The fact that the artist is black does not in any way diminish the gravity of this racist and demeaning project. The black artist who created this may be accused of being a dim witted misogynist, but the racial over tones of this project cannot be denied. His blackness does not legitimize anything done here and the message about the seriousness of FGM is totally crowded out by the hideous manner in which that message has been conveyed. One does not need to watch an ugly cake in the form a black woman having its clitoris cut off to the sound of screaming, while a crowd watches, drinks in hand with smiles on their faces to bring awareness of FGM. This says a lot about the people who were present and who applauded and actually saw nothing wrong with the whole scenario. Gosh that they could even eat the black woman (er, cake) is sobering.

The humiliation and dehumanization that comes with patronage is a huge price that Africans pay in order that their helpers might feel good about themselves. This is one occasion where I question whether many of those who seek to help Africans to solve their myriad problems do so out of a genuine empathetic desire to see an end to debilitating conditions or whether it really is about a thorough ego massage and the kudos that come with “doing good”.

However as long as we Africans continue to have problems for which we are not doing enough to bring solutions, as long as our governments continue to focus on looting and clinging to power, as long as our elite human resources continue to walk away without a backward glance, as long as our intellectuals continue to complain but do nothing, there will be more humiliation, mockery and dehumanization coming our way, and black women (er, cakes) will be eaten in Sweden and other places where African women are exotica. If we as Africans are serious about being viewed as human beings capable of thinking and acting in our own best interests, until we demonstrate that we are our own best advocates, we will continue to be spectators of our own destiny and to be seen as nothing more than strange children who are in a perpetual state of arrested development, disabled beings who don’t know what they want or need. We are treated the way we allow people to treat us. Disrespect of the kind demonstrated in this event is not acceptable in 2012. Only we can put a stop to this debilitating imagery of ourselves.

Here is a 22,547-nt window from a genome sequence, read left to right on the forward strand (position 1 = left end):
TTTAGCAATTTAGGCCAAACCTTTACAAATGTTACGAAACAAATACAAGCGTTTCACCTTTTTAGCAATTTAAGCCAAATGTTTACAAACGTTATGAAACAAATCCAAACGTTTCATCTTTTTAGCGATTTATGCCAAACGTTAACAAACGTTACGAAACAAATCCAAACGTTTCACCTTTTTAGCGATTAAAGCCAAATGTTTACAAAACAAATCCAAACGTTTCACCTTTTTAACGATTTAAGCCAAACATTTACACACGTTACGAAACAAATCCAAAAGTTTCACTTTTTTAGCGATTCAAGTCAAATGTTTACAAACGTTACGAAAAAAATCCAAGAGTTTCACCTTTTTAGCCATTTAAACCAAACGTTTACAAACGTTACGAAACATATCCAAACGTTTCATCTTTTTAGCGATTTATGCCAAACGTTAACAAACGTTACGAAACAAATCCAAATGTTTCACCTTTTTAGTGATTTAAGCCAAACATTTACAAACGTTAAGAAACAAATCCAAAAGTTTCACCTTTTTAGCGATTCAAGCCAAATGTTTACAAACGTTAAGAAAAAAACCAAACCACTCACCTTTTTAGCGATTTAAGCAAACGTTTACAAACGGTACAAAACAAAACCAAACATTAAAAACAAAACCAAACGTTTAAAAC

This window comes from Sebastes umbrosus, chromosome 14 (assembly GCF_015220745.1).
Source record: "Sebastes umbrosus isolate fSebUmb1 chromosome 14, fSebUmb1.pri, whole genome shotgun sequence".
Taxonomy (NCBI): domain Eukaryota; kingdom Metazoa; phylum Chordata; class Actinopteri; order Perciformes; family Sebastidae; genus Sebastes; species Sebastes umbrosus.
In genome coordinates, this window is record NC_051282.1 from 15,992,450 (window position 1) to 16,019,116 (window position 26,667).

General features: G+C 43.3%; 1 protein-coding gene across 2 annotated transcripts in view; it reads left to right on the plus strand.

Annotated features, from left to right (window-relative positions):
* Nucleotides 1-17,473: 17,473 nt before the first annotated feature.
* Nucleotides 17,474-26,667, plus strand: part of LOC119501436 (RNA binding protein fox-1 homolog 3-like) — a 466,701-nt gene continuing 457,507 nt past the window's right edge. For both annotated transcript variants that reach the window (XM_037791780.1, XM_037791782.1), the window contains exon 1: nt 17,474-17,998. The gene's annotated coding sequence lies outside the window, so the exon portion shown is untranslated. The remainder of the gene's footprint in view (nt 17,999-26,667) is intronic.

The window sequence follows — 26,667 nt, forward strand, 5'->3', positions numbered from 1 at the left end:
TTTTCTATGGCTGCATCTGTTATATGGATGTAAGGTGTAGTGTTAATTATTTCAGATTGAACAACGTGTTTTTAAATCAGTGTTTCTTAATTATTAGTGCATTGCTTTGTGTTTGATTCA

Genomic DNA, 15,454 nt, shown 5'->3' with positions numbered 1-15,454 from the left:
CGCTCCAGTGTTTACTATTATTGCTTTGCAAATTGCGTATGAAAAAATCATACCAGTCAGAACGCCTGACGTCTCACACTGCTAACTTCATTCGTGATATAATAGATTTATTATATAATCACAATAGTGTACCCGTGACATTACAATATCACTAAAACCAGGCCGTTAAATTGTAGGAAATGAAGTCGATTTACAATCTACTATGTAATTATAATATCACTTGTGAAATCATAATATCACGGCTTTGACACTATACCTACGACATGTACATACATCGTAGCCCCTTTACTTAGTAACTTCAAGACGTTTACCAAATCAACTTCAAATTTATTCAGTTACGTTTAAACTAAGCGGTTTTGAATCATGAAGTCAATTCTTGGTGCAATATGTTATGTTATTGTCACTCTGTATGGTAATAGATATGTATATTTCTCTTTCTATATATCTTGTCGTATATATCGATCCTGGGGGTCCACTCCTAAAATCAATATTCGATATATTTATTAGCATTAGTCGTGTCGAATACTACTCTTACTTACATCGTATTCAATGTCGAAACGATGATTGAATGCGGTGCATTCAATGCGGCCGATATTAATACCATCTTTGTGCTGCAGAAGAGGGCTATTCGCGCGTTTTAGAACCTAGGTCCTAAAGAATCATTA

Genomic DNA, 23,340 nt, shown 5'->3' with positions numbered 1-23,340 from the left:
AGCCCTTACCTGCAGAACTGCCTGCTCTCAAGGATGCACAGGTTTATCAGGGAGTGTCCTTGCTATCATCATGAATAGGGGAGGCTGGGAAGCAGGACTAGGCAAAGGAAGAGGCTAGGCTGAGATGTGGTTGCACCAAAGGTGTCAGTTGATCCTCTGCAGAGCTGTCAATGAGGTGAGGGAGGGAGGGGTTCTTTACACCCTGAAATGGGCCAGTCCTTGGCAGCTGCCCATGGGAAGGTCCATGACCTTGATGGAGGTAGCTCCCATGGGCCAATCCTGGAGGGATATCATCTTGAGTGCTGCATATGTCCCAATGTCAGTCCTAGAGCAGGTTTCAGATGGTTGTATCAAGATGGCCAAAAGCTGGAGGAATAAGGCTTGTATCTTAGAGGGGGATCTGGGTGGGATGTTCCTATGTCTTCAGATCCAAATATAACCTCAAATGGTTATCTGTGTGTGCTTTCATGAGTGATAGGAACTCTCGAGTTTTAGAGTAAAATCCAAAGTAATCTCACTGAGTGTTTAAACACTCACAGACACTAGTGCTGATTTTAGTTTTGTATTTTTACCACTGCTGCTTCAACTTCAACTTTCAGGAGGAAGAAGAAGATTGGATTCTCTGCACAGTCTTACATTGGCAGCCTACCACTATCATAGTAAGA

Since this blog was written I have joined hands with other women and organizations to write an open letter to the Minister of culture in Sweden. The link is below, please sign it and forward this blog to your friends and contacts. Fell free to google this issue and you will become aware of the widespread rage and consternation at this vile project.